Sara moved to Indy in 2016 to start fresh. With degrees in math and English, she had been a teacher but was looking for something different and a bit more fast paced. Her employer recalls her first few weeks at work as she was nervous about being in a new city. She began studying maps and VisitIndy.com's "best of" lists. She studied every convention coming to the city so she could understand their interests. Recently, a visitor with serious allergies stayed at the hotel and was very particular about there being no scent in her room. Although the hotel had diligently prepared for her visit, upon arrival the guest could smell a scent and requested another room. Sara stepped in and took the guest room to room to room until they found the perfect one. The visitor was a nervous traveler on an extended stay and alone in a new place, but she now had a trusted friend. The visitor always asked only for Sara when she came to the front desk, and Sara always had answers for her questions and fulfilled her requests. The thousands of visitors who walk through the hotel's doors each year benefit from her talents and her drive to make every visitor's day better. The Hampton Inn Downtown credits Sara for many of their repeat customers. She has worked there for the past 3 years
Donna is a welcoming face to the 9.4 million visitors that pass through Indianapolis International Airport in a given year. Her team members refer to her as Nancy Drew because of her innate ability to solve any customer service problem. Her nomination included a typed note on letterhead from Robert D. Green of Florida. He had traveled to Indy for a momentous weekend of watching his granddaughter cross the stage at her high school graduation. For him, it was a wonderful, family-filled weekend that had his head in the clouds. So much so, that he misplaced his backpack on the way to the airport to fly back home. He realized it was missing as he went through security, but there wasn't enough time before his flight to go back and re-trace his steps. This is where Nancy Drew comes in. By the time Robert got to his gate, he received a call from Donna saying she had found his backpack. Then by the time he landed in Florida, the backpack was on its way to his front door. Robert grew up in Indiana, and Donna's extraordinary act of service brought out his Hoosier pride. This kind of hospitality is what sets our airport apart. It continues to rank as the number one airport in North America by all authorities: Conde Nast Traveler, Airports Council International, and JD Power. The number one thing these companies' surveys look for is customer service satisfaction. Donna has worked at the airport since 2005.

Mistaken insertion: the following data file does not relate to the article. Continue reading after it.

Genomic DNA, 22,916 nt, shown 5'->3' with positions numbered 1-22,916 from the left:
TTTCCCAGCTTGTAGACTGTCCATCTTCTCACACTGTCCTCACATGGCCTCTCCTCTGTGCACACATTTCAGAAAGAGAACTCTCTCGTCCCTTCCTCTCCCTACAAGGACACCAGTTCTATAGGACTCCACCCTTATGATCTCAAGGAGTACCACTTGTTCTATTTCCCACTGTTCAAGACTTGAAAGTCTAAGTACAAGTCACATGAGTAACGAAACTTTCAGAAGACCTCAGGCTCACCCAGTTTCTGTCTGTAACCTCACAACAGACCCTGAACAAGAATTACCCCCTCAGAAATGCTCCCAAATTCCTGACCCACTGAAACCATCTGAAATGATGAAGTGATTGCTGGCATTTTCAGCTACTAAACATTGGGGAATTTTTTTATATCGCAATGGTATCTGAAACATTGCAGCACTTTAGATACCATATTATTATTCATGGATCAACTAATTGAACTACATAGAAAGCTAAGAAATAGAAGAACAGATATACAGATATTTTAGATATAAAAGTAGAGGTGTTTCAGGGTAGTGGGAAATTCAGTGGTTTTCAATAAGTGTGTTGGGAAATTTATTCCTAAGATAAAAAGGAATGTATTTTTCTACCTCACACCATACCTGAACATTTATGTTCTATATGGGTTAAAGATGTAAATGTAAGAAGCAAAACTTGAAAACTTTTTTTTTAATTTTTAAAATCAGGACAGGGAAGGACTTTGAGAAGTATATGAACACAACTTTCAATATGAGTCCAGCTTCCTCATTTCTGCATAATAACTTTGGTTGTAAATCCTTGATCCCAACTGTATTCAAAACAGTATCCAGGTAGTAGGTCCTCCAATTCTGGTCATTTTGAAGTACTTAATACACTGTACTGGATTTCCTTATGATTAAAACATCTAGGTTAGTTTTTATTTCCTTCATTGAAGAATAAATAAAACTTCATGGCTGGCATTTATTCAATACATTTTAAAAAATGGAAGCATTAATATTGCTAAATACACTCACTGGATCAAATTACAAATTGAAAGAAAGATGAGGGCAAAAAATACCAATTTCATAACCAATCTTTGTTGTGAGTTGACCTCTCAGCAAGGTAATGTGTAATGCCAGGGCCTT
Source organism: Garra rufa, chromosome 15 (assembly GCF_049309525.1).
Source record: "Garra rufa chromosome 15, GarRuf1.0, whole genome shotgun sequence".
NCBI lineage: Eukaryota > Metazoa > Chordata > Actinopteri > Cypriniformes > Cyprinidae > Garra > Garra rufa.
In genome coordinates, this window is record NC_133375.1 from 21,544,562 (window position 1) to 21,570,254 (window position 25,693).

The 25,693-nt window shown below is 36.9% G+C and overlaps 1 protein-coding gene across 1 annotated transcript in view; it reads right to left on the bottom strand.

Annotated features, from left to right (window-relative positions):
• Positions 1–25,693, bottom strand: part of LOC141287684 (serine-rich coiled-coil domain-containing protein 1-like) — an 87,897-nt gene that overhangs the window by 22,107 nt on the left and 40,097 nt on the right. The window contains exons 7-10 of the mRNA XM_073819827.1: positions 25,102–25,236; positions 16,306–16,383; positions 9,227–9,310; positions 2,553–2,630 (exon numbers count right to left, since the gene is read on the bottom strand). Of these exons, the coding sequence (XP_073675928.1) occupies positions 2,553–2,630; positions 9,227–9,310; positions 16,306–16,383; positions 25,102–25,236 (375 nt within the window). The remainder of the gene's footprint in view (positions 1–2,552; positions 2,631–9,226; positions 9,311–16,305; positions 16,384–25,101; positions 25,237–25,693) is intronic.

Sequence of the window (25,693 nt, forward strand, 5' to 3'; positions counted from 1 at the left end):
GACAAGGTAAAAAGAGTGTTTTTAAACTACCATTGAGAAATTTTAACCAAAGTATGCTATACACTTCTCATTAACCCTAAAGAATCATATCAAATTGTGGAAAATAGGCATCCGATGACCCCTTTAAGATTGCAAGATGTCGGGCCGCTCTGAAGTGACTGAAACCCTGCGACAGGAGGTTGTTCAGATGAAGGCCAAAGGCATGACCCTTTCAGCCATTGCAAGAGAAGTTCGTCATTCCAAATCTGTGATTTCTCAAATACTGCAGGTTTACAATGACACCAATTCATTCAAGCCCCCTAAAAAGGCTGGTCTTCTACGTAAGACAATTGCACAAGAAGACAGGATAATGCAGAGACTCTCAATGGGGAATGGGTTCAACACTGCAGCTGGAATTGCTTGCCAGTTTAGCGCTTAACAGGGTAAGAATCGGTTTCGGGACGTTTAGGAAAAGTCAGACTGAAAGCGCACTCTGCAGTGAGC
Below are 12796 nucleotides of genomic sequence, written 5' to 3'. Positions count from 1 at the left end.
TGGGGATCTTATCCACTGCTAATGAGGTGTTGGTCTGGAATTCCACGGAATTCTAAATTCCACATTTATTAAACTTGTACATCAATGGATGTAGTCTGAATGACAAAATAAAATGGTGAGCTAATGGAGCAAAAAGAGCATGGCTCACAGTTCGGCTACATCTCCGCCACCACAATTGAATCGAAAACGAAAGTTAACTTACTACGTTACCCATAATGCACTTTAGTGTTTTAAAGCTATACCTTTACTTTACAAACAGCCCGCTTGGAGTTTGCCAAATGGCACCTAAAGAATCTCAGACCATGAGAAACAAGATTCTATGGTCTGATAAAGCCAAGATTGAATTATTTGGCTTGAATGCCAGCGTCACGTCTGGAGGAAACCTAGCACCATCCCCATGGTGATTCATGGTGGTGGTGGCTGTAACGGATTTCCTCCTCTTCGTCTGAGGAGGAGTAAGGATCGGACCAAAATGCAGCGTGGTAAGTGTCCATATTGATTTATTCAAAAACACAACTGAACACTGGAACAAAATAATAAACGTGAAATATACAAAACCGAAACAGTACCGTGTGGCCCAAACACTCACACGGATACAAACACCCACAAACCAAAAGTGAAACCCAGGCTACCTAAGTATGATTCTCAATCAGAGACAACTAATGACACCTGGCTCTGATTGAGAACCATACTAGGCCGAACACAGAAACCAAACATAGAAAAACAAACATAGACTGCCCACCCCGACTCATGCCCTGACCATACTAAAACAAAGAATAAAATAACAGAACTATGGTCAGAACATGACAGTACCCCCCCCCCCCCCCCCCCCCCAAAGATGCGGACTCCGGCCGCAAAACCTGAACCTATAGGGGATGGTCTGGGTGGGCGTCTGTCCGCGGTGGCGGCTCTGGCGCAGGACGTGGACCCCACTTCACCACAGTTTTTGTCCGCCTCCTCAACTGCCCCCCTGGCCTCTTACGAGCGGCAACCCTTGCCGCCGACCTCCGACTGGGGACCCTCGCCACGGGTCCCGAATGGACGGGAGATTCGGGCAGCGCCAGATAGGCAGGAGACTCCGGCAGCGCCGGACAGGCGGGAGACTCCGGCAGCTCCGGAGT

Baba worked as a bus operator in the city for several years before moving to Washington D.C. After 2 years there, he found he missed Indy and moved back to reunite with IndyGo, his former employer. Although his roots are in West Africa, he happily calls Indy home. His beautiful personality is driven by faith and his belief that it's his duty to be kind to others. He smiles at everyone and takes care of his work family as well as the 750,000-plus passengers who ride monthly. In 2019 alone he put in more than 1,500 hours of overtime. His colleagues note how appreciative they are for his willingness to cover them during shifts. They also tell stories of him challenging others to games of pool, of him always having a stack of jokes ready to tell, and of his ability to lift others up with motivational speeches and promises to pray for others as they struggle. On his route he noticed a man struggling with a manual wheelchair daily. Baba located just the right chair to help him, bought it with his own money, and improved this man's life immensely. Baba has worked with IndyGo for 10 years and has been in the hospitality industry for 15.